As for programs, it was brought to my attention that something as accessible as hypothes.is could be incredibly useful to both students and teachers for the sake of annotating texts, working in groups, having text-based discussions, and tagging things that might be important later on. One Twitter user, @dr_jdean, sent me this link to a project that was done using hypothes.is, which I found quite interesting. I have personally used hypothes.is to annotate articles both for class and for personal use, and I used it to edit a friends eLit thesis project, which was an incredibly seamless experience (and, as a nod to her excellent thesis, you can check it out here. In addition to being online electronic literature, she published it on Amazon, isn't that cool?). I think this could be a great tool to talk about in my own thesis work.

Programs like Voyant and Wordle have also come to my attention as things that would be exciting to show students as examples of simple text analysis by way of word frequency. When I was first interested in DH, I was fascinated by word clouds. I think this would be interesting to any student, and could lead to interesting discussions and writing prompts. 

Google Ngram viewer would also be an interesting text analysis tool, as it harnesses the data of all of the books on Google books to search for word frequencies. This could be a great tool for text analysis, or for researching authors or themes in literary genres. I am still new to Ngram, so exploring this will be a learning experience for me.

It has also been suggested to me that Google Maps is a tool that could be used to track the lives of authors or locations in texts, in order to present a visual representation of a written story. In considering this option, I thought about authors like the Beat poets, whose lives would make for a very interesting interactive map. Recently, my fiancĂ© and I took an incredible walking tour around NYC, guided by a guidebook called The Beat Generation in New York City and, although it's a great guidebook, it occurred to me that it would also make for an excellent DH project, as it could help bring literature to life for students.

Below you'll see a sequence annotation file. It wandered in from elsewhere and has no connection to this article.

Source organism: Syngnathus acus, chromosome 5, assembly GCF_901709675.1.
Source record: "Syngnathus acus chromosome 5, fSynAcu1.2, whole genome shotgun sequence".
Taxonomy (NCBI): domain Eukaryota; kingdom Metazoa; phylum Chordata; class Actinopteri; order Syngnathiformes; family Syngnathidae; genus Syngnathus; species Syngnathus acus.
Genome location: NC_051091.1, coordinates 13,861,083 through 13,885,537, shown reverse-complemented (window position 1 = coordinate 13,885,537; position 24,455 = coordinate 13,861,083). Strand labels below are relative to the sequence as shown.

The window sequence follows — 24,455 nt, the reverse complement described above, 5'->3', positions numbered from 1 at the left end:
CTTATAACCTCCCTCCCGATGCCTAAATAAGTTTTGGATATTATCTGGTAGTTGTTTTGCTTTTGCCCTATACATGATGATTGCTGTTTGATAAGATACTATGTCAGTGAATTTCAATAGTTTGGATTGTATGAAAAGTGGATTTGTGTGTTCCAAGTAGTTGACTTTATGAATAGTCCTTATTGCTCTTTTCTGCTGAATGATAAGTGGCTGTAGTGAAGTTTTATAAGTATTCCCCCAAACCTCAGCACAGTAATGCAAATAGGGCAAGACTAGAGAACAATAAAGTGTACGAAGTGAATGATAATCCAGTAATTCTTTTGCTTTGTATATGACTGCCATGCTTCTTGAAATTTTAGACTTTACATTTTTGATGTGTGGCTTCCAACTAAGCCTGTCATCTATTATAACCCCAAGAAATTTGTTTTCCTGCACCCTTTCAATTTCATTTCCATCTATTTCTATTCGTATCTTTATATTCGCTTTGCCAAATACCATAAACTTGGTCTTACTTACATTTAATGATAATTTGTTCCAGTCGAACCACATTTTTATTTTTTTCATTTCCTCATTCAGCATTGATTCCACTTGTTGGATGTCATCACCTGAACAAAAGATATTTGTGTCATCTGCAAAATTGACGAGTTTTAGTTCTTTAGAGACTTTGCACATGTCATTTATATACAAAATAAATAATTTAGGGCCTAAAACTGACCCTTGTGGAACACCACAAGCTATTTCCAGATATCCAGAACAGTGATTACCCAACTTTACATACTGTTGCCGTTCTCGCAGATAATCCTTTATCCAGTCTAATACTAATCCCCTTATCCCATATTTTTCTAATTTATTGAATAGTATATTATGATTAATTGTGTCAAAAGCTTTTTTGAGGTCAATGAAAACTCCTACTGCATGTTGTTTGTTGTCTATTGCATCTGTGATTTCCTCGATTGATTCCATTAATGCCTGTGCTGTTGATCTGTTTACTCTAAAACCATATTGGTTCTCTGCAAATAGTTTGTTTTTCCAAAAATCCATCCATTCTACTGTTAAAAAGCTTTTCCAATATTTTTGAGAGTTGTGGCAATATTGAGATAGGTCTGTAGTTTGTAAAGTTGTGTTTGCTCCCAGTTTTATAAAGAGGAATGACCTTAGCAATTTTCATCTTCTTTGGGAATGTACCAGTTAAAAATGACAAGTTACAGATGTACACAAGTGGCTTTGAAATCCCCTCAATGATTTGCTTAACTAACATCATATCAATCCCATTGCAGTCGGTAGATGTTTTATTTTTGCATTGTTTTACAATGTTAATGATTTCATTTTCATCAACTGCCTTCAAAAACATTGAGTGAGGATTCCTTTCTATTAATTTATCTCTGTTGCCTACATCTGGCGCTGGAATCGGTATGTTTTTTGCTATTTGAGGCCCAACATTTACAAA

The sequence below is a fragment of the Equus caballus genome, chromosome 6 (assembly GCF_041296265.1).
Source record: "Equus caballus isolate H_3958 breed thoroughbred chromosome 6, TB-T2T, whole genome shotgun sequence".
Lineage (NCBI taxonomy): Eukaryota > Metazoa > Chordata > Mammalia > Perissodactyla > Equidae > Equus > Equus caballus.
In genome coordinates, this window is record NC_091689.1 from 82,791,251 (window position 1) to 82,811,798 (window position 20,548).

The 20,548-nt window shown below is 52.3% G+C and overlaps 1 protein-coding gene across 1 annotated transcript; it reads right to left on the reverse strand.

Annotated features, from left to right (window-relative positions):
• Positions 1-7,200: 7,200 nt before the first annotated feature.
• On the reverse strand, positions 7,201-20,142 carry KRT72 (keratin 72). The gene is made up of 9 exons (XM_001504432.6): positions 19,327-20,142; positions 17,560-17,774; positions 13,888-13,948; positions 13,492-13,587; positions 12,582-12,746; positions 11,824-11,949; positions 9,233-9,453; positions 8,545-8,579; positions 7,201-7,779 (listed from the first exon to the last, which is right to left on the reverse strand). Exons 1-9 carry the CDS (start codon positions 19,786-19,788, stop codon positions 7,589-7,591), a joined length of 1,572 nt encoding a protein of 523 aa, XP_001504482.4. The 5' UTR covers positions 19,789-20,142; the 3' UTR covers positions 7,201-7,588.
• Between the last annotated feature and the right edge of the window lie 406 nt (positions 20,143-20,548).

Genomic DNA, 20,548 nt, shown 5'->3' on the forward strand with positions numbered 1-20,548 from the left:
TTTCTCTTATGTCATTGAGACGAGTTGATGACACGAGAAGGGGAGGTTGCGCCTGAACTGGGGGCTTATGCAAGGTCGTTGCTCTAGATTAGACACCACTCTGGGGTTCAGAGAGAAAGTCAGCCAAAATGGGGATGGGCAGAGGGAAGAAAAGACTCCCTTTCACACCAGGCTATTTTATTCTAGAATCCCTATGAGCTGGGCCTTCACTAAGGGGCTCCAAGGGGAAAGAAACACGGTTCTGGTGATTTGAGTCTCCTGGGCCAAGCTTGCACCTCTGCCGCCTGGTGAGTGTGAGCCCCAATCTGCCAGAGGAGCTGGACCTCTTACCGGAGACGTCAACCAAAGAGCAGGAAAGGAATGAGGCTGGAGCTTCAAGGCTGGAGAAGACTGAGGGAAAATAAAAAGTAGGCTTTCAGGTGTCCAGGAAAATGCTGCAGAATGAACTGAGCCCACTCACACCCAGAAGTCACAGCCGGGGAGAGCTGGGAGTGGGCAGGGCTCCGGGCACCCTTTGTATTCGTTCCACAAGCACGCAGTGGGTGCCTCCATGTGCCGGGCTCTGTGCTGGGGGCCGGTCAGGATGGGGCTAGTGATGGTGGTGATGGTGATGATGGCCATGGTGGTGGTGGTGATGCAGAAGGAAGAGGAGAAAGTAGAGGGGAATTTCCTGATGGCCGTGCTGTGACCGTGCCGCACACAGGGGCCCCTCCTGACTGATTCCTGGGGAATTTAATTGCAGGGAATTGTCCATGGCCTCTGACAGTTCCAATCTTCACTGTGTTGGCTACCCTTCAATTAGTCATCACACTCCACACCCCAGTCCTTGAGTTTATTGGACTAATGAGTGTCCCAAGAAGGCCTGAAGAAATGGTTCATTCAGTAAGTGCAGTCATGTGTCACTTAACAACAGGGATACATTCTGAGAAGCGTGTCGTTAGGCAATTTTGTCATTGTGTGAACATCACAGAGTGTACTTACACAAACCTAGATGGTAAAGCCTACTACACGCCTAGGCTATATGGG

I would consider the use of programs such as Google Sheets and Microsoft Excel for the sake of text analysis to be more difficult, but I'm still toying with the idea of including such options in my work as an advanced method of DH that might interest students who are more tech savvy. I'll have to try to learn it first myself, before deciding if it's an accessible method for my thesis.

In terms of the texts that I'll be using as basis for the research in my thesis, I've come up against the issue of copyright laws, fair use, and public domain. Many new works of literature are firmly guarded by copyright, so it would be difficult to obtain text files for research purposes. This has led me to consider options that aren't copyrighted, both new and old. The dystopian novels I'm currently considering, 1984, Fahrenheit 451, and Brave New World, are no longer within copyright, so I would turn to sites like Project Gutenberg in order to obtain their text files. However, this also opens up the possibility of exploring works that are recently published and not protected by copyright laws-- something else to consider in the shaping of my work. 

Last but not least, I'm awaiting the arrival of two books from our great god, Amazon: Distant Reading by Franco Moretti which, as a student interested in DH, I feel the need to own, and Reading in a Participatory Culture: Remixing Moby Dick in the English Classrom by Henry Jenkins, which was recommended as a helpful resource in my endeavor.

I'm getting more and more excited for this project! This was a particularly good week for research, and I can't wait to see how much more comes of my idea. As usual, comments and suggestions are always welcome!

Wednesday, September 20, 2017

#DigitalHumanities community, can you help me?

Happy Wednesday everyone!

So, today I come to the research and Digital Humanities communities looking for help/direction with my thesis work. As you can learn from my first post, I have an idea of what I would like to do with my thesis. To recap:
I still consider myself very much a newcomer to this field, however I believe that this status puts me in the unique position to be a newcomer speaking to other newcomers-- that is, teachers who have not yet fully incorporated digital methodologies into their classrooms. I'd like my thesis to be an introductory walk-through of 3 (or so) Digital Humanities methodologies that a high school English teachers might utilize in their classrooms, in order to introduce their students to the field, alongside the traditional lessons in close reading and text analysis. I believe that the modern student's work can be enhanced by the DH. To narrow down the scope of potential tools, I am most interested in visualizations and text analysis. 
I plan on choosing a handful of books to accompany my walk-through of DH methodologies and to serve as examples throughout the thesis. DH methodologies could be applied to unpack any genre of literature, I could use Shakespeare or Dickens or Austen, however, this is where I would like to tie in another subject I am passionate about: dystopian literature. In addition to my love of 1984  and Brave New World, and my personal interest in unpacking such texts, I think that dystopian novels introduce an interesting lens to my project. Considering how dystopias are often crafted on advanced technology, fear, and control, this might suggest something about how us traditionalist "liberal arts-types" feel about bringing the digital into our text based work.